"Vinyl Me, Please isn't alone. There's also Vynl, Record Friends, Feedbands, That Special Record, Insound Record Club and more, as a whole band of record of the month clubs have sprung up because of the vinyl boom. It makes sense. The vinyl fan is a high-​value consumer willing to spend in excess of $30 for a newly pressed album. "It's obviously a buyer who is extremely important and doesn't mind paying for the high price of vinyl," notes David Bakula, svp of industry insights at Nielsen. "The audio quality is high, but they're not just paying for that. It's also the packaging, the collectibility, being able to display it and touch it and feel it. That's very important for vinyl buyers. It's a bit of a lifestyle play."

AudienceSCAN research found that 18.9% of Audio Shoppers make $50,000-$74,999 annually and 16.8% of Shoppers bring in $75,000-$99,999 annually, so premium lifestyle choices make sense for this audience.

"Carrie Colliton, co-​founder and director of marketing at Record Store Day, an annual celebration of the 1,400 independent record stores in the U.S. and abroad, agreed. "A record collection or a book collection, it can be a way of marking individuality by what you own," she says."

"Record Store Day kicked off on April 19, 2008, just as vinyl resurrection was beginning, and since its inception, it has become so popular that major U.S. cities including New York, Los Angeles, Las Vegas and others have declared it an official holiday. On April 18 last year, it got major social pickup, with 79,000 tweets mentioning Record Store Day and 47,000 tweets mentioning vinyl, according to Amobee Brand Intelligence. This year, Record Store Day will take place on April 16, with Metallica serving as its ambassador."

"Streaming and downloads are almost like a commodity to a degree, where everything is the same," Gary Kelly, head of digital and revenue at Interscope, says. "People are searching for that premium experience where they can show they are a superfan, and they can have that artwork sitting in their record collection or dorm room. We're in the digital age, but here we are going back to analog in some respects."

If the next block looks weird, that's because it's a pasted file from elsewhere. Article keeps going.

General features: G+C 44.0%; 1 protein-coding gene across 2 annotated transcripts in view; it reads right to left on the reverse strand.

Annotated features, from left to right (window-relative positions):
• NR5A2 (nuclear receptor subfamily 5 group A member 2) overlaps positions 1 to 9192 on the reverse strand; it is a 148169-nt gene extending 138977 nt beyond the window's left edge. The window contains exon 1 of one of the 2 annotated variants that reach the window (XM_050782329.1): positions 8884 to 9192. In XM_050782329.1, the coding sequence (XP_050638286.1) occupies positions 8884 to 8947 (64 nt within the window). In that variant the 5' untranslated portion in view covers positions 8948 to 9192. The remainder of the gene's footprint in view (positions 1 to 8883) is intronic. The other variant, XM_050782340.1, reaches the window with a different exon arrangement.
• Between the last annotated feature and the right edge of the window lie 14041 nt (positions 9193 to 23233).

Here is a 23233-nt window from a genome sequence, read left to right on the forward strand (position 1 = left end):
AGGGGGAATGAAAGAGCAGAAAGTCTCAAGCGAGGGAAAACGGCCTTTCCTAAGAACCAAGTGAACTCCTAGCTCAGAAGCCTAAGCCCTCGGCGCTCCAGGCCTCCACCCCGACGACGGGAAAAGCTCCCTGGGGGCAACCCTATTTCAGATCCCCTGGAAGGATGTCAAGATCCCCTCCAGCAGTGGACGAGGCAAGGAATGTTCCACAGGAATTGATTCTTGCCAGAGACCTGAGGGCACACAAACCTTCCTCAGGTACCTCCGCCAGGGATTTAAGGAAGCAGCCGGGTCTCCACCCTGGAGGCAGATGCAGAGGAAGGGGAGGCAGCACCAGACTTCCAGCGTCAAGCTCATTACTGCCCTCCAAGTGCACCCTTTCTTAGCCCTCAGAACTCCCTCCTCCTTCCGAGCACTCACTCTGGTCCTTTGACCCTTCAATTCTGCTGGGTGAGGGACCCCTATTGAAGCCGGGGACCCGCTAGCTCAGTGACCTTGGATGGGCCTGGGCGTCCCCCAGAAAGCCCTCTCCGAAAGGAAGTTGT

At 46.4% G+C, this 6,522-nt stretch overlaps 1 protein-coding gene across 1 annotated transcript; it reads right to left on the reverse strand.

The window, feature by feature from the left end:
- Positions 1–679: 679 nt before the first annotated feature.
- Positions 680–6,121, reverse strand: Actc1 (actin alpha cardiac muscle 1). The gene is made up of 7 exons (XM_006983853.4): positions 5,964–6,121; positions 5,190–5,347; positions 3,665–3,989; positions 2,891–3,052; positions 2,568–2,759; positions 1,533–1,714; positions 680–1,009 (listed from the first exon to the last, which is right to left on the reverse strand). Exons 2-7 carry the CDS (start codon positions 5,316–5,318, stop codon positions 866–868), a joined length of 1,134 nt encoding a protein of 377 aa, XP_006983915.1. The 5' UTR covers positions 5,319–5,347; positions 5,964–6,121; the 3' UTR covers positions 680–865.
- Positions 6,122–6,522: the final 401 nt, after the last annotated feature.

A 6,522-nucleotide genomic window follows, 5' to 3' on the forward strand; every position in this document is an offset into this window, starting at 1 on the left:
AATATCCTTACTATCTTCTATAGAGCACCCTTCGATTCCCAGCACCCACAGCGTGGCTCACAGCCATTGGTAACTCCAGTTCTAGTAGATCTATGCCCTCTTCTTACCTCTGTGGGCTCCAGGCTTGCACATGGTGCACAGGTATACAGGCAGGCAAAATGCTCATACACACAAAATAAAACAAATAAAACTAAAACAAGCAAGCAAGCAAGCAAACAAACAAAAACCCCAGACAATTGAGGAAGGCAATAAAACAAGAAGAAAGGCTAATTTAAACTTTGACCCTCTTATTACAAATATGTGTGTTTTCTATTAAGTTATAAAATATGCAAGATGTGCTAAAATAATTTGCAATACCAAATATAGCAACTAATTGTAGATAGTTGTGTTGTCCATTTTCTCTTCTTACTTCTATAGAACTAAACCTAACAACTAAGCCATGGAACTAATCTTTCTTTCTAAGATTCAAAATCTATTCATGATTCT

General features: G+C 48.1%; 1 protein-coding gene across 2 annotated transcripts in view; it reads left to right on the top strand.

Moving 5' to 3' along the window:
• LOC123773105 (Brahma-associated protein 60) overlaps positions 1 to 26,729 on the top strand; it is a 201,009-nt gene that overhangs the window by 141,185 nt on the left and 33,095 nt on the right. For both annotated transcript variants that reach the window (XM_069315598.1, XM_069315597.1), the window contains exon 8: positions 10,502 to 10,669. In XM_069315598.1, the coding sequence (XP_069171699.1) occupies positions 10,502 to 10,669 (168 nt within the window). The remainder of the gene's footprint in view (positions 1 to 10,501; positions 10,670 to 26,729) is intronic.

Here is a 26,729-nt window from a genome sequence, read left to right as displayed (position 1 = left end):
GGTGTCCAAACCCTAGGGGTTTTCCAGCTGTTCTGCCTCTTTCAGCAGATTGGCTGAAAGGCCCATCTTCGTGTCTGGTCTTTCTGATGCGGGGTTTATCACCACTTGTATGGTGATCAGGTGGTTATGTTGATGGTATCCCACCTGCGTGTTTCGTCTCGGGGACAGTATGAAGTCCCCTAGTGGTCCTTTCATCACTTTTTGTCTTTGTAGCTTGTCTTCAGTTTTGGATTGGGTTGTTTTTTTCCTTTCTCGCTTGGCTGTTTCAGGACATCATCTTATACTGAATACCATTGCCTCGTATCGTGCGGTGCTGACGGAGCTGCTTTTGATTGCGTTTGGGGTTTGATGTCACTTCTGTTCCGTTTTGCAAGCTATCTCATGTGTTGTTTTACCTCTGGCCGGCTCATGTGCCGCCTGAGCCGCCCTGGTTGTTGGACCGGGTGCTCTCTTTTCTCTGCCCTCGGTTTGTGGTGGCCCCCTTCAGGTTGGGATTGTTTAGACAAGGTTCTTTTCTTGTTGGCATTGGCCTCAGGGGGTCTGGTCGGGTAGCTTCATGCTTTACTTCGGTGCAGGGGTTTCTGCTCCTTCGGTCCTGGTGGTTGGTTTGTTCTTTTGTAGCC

"It wasn't until Interscope saw major success with the 2012 release of Lana Del Rey's album Born to Die—which spawned 118,000 vinyl units, representing 9 percent of overall sales, many of them sold through Urban Outfitters—that Interscope realized the power of the vinyl trend, according to Kelly. "Now vinyl can be 10, even 15 percent of your business on a particular artist," he points out, noting that the label's marketing efforts around vinyl are on an album-​by-​album basis. "It's really become a fundamental part of how we do business."

"That it was natural is no doubt a big reason the vinyl renaissance has had such legs. "If this was marketed to millennials, they wouldn't bite," says NPD Group's Cohen. "If you try and force it on a new generation, they're not buying it. They're buying it if they feel like they discovered it, so you almost have to let it come to you."

Many of Erika Records' recording clients have the plant include a free digital download card with each vinyl copy. "We don't see it as the digital world versus the analog world—we see the two working well together to keep music alive," Dela Cerna of Erika Records says.

Home Audio Shoppers think analog and digital can work together too. AudienceSCAN found that 23.3% stream their music with Spotify and 22.9% use iTunes Radio. And 33.1% plan to pay for high-​speed Internet service for their homes. 25.4% are shopping for iPads or Android touchscreen tablets.

"Over the past two years, iHeartRadio has created four stations dedicated to vinyl, with 260 million listeners tuning in every month. Vinyl "will never take over again as the mainstream platform," John Sykes, president of entertainment enterprises at iHeartMedia says. "But it might just find its place as an alternative for people who both want high quality and want to experience music on the format it was originally created on."